I recently secured a Debate in Parliament on the Decent Homes programme in Nottingham.
The benefits to Nottingham of the Labour Government’s Decent Homes programme can be seen throughout the city.
Thanks to Nottingham Trent University’s Impact Study, we know just how effective that programme was:
* 15,900 properties have had their windows replaced with double glazing - representing improvements to 56% of Nottingham's council homes.
* 9,000 kitchens, 7,200 bathrooms and 3,400 doors have been replaced.
* 10,200 heating systems have been upgraded and 2,900 loft insulations installed.
* Burglaries on two estates fell by 42% (double the Nottingham average reduction).
* Better insulation has cut fuel bills and saves 15,445 tonnes of CO2 per year—the equivalent of 2,700 cars taken off the road or 360,000 new trees planted.
* Improved living conditions could save two lives a year and the NHS £700,000 in treatment costs.
* The initial £37.6 million investment generated £54.9 million of spending in Nottinghamshire, and created hundreds of jobs and 105 apprenticeships.
Despite this success, the programme is under threat. The Government promised the £46 million needed to bring every council home in the city up to the Decent Homes standard. They need to make good. The Minister acknowledged the strength of the case but would only say that a decision would be made ‘in due course.’ I will keep up the pressure on the Government and continue to fight for decent housing in Nottingham.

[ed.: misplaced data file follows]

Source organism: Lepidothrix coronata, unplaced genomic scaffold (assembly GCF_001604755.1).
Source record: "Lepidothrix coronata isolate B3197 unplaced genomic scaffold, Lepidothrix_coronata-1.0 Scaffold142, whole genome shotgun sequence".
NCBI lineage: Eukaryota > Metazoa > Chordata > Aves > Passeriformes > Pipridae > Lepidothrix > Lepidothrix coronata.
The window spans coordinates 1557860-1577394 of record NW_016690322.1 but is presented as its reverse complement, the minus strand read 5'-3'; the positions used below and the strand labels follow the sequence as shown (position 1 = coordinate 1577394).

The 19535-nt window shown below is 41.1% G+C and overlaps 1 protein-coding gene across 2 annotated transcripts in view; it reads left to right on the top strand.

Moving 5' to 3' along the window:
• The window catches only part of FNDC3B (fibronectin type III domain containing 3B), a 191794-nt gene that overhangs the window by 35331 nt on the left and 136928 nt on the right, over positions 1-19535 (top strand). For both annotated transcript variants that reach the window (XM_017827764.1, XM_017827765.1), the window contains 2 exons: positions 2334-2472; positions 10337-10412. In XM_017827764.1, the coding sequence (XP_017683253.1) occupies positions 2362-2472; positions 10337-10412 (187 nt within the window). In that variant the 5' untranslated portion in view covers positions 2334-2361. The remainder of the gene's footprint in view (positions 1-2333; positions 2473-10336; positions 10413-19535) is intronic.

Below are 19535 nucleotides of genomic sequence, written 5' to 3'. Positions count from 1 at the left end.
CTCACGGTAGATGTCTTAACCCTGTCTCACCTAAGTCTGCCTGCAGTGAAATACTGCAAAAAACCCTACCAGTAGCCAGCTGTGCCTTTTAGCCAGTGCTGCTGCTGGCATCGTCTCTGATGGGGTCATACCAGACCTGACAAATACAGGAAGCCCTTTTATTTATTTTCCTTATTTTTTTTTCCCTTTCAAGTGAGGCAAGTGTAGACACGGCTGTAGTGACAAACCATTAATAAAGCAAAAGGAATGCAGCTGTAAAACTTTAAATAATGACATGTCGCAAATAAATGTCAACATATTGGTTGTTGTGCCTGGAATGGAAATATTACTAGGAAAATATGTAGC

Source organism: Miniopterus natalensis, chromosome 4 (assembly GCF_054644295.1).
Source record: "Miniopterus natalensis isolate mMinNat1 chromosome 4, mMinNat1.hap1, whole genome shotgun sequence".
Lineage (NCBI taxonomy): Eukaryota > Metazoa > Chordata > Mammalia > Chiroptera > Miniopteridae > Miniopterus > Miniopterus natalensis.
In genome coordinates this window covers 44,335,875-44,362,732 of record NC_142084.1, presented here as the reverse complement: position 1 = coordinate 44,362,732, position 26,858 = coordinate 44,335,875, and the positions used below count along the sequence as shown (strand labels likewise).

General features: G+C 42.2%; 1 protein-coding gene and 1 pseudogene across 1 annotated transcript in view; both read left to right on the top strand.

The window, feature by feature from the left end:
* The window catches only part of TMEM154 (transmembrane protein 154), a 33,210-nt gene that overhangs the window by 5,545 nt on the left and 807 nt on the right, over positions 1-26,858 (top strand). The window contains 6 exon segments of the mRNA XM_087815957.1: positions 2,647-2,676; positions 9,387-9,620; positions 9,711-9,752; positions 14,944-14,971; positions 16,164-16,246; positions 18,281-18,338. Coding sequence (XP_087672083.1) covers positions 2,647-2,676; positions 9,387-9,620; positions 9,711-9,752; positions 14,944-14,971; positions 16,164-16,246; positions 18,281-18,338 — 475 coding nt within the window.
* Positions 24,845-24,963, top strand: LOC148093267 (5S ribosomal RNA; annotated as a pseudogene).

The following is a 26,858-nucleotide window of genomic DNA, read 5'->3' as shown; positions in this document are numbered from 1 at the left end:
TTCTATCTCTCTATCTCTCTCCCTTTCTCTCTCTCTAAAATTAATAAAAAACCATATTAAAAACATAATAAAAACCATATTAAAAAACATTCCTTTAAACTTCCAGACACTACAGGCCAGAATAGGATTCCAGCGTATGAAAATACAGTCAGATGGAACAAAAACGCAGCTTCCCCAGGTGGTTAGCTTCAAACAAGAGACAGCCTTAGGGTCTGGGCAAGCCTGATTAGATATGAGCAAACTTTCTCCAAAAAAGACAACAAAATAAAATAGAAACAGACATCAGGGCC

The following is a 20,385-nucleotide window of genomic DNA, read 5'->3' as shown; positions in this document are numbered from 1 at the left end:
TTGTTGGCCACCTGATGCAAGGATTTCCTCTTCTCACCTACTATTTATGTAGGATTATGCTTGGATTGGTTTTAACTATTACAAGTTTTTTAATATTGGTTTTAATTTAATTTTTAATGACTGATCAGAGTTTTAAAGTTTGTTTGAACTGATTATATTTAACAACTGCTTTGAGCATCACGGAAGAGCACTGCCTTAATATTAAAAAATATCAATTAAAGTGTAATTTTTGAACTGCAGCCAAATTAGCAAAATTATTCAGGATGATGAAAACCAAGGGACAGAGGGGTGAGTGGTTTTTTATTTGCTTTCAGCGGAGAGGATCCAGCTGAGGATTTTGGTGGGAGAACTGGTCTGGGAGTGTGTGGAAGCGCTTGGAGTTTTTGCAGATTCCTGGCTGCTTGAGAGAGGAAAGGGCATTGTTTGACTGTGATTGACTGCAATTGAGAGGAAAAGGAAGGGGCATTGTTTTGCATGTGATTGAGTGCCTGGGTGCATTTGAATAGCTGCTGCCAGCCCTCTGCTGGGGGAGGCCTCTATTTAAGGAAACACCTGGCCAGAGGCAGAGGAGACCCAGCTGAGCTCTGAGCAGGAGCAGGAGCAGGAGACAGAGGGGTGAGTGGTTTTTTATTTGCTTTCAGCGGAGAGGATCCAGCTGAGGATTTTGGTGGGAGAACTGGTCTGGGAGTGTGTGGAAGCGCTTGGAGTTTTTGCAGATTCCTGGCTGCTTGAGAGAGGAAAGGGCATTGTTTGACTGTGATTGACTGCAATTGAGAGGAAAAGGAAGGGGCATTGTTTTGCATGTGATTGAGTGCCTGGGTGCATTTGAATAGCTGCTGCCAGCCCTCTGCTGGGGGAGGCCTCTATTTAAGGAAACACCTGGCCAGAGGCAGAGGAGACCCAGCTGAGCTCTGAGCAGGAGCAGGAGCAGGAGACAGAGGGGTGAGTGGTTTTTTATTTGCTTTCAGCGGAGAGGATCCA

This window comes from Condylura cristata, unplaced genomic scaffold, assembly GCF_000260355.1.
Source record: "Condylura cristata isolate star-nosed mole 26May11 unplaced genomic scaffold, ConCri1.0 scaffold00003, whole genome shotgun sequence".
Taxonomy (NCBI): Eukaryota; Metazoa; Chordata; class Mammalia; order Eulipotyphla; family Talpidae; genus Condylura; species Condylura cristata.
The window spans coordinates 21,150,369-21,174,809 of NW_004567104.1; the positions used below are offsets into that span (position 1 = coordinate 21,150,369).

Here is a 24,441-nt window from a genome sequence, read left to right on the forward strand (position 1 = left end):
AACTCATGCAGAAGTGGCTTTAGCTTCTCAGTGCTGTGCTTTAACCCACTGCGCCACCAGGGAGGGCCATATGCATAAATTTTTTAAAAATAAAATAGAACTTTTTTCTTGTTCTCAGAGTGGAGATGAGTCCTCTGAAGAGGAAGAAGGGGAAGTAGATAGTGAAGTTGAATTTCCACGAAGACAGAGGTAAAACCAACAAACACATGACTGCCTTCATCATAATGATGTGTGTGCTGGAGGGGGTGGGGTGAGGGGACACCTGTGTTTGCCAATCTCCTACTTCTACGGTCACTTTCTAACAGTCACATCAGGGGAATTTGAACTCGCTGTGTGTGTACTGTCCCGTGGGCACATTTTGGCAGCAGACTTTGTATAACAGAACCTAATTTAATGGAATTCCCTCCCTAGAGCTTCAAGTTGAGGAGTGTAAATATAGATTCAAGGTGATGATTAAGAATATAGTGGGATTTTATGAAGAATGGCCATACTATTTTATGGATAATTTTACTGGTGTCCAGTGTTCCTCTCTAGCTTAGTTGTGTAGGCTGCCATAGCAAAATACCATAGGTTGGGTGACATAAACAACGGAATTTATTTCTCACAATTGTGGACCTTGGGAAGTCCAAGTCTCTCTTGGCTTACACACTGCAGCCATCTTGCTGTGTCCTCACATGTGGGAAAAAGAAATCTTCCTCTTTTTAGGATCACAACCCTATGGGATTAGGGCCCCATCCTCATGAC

Uncertainty over the Decent Homes programme compounds the withdrawal of funding for urban regeneration. The Meadows, one of the most deprived communities in the country, was due to receive £200 million of funding to transform the area.
Unfortunately the Tory-led Government cut the funding two years ago. This was a massive disappointment for the constituency and for residents who had fought for the funding. At the time the Housing Minister (Grant Shapps) promised to visit the Meadows—but he has yet to do so.
In the Decent Homes debate I reissued that invitation, and we were told that the Housing Minister would now be visiting. I look forward to introducing him to Meadows residents so that he can hear at first hand the challenges that the Meadows faces.